For many advertisers, choosing author targets is one of the trickiest parts of running effective BookBub Ads campaigns. Unlike other ad platforms that have a limited number of authors available to target, BookBub Ads lets you reach the fans of any author with a following on BookBub, which means you have a lot of targets to choose from!
Author R.J. Blain has developed a rigorous process for testing BookBub Ads author targets to identify the best ones for her books. Back in October, she tested 64 individual author targets for a limited-time $0.99 deal on Hoofin’ It, the second book in a series of magical romantic comedies. During the 10 days the book was discounted, she served over 1.2 million ad impressions, garnered over 10,000 clicks, and sold an estimated 2,400 copies. And when she used the top performing targets to promote a new release in the series in May, it hit the USA Today bestseller list. Here’s how she did it!
Hoofin’ It was selected for a Featured Deal in our Supernatural Suspense category on October 22. This title is usually priced at $5.99, so R.J. used the $0.99 discount as an opportunity to test out new author targets for this title and this series. She was willing to lose some money on the test campaigns if she learned things that would improve her ads and set her up for success in the long run.
I wanted to see what reader behavior was like in October, try new-to-me targets, get a feel for general performance, and test new tools like the Related Authors suggestions. Additionally, I wanted to fluff my own audience for more efficient marketing later on, so when I do release a book, the audience is warmed and I spend less money for better results.
I ultimately get better advertising on a warmer audience. The general rule of branding is it takes people 18–20 times to become ‘comfortable’ with something due to exposure to it. So, by using an off-the-wall ad with a very limited audience, my self-target becomes a hive of people who are interested in what I have to sell. They’ll click more often AND buy more often.
When selecting author targets to test, R.J. looked for supernatural suspense, paranormal romance, and urban fantasy authors with sufficient audience sizes. Her goal was to find individual authors to target with each campaign, but if a promising author didn’t have a large enough audience on their own, she’d group a few together to bulk up the reach.
Anything below 5k tends to be too small and won’t give good results alone. Ideally, I’ll have a healthy group size of around 25k. That gets delivery.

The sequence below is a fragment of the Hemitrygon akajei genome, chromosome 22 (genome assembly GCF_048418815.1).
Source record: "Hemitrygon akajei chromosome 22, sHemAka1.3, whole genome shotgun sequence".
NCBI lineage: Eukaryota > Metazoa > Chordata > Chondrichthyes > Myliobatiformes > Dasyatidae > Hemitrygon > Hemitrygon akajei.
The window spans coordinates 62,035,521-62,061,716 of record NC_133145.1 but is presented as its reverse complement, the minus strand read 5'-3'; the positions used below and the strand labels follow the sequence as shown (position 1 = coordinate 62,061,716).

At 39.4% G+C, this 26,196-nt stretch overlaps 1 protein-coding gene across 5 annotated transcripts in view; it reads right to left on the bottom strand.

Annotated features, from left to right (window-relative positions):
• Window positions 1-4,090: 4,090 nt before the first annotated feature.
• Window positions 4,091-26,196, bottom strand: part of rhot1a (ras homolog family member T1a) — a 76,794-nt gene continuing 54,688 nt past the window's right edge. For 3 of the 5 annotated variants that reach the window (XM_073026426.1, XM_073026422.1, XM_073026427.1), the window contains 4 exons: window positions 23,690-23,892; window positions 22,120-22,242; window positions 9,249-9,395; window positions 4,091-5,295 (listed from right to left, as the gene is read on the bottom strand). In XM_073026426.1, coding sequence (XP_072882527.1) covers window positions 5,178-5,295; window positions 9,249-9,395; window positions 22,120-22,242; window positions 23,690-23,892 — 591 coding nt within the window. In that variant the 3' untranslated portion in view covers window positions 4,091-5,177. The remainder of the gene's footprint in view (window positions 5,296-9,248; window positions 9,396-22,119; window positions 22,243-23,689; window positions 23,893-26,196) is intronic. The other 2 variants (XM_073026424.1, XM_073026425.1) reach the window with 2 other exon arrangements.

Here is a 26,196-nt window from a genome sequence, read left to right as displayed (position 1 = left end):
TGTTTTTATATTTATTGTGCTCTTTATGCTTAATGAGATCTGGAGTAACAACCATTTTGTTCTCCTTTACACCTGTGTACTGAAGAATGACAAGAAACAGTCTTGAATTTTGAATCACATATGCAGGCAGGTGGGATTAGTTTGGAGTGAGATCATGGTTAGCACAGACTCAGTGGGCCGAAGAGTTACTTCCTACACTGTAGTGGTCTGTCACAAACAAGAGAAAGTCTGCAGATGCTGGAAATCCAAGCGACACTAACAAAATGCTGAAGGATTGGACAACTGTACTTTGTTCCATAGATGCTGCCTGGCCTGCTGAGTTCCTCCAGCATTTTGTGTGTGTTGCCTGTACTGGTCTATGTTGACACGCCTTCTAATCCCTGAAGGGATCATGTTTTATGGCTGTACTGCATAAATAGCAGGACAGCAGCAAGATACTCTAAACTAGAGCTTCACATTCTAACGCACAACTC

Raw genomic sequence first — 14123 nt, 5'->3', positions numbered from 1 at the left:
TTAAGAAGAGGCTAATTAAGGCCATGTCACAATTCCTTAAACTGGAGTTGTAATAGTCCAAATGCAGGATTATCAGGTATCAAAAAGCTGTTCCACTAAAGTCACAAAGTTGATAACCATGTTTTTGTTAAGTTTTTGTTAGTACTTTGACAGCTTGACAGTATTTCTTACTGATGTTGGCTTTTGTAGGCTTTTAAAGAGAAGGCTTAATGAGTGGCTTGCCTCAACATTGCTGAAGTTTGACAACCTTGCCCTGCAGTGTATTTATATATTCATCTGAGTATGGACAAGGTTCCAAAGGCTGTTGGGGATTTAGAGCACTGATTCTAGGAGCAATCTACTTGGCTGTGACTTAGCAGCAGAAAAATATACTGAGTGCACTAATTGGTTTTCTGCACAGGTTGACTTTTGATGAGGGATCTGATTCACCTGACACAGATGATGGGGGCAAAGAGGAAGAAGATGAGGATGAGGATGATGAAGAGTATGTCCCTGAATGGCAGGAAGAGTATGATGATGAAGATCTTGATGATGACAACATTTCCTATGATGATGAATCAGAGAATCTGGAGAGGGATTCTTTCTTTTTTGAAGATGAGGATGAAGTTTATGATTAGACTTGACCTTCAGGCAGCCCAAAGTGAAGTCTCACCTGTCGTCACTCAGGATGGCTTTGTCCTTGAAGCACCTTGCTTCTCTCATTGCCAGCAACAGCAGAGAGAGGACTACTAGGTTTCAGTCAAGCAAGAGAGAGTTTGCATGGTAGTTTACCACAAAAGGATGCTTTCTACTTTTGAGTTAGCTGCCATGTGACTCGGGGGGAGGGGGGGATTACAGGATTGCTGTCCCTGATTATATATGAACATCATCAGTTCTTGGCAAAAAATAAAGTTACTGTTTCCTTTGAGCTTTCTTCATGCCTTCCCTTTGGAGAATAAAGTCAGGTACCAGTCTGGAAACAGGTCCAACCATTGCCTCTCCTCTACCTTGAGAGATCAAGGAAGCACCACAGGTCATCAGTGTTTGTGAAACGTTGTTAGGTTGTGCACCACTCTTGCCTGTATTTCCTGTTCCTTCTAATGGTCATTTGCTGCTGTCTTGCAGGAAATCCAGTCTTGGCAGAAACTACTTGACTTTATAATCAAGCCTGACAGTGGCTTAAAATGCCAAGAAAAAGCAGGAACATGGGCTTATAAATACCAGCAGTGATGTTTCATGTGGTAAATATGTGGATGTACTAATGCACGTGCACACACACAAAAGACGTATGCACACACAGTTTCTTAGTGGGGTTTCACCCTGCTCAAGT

Even more important than audience size was whether the author wrote similar content. She investigated each potential target to identify signals that suggested their audience would like her books as well. Some of the things R.J. considered when evaluating authors in her genre included:
- Do the tropes, tone, and mood of their books match hers?
- Would their readers be open to trying a self-published author?
- Would their readers like a quirky story, and be receptive to her style of humor?
I need to reach people who are open to self-published authors since I self-pub, but I also need it to be from the pool of traditional authors because my books are not in Kindle Unlimited. It’s a very difficult wire to walk in a lot of ways.
To identify authors, R.J. puts herself in the headspace of her ideal reader. She spends a lot of time reading books in her genre and browsing retailers and sites like BookBub and Goodreads that readers typically use to discover books and authors. For this batch of tests, she also tried out the “Related Authors” suggestions in the BookBub Ads form. One of her test campaigns included three new author targets who had overlapping audiences with an author R.J. had successfully targeted with books in this series in the past.
The Related Authors tool wasn’t something I’d used much, and Sarah Noffke writes quirky things similar to me. I didn’t want to use myself as a starting point, but I also didn’t want to use a trad author; Sarah is more along the indie line of things, so she made a very good foundation for readers who are open to indie titles and might appreciate my type of quirky.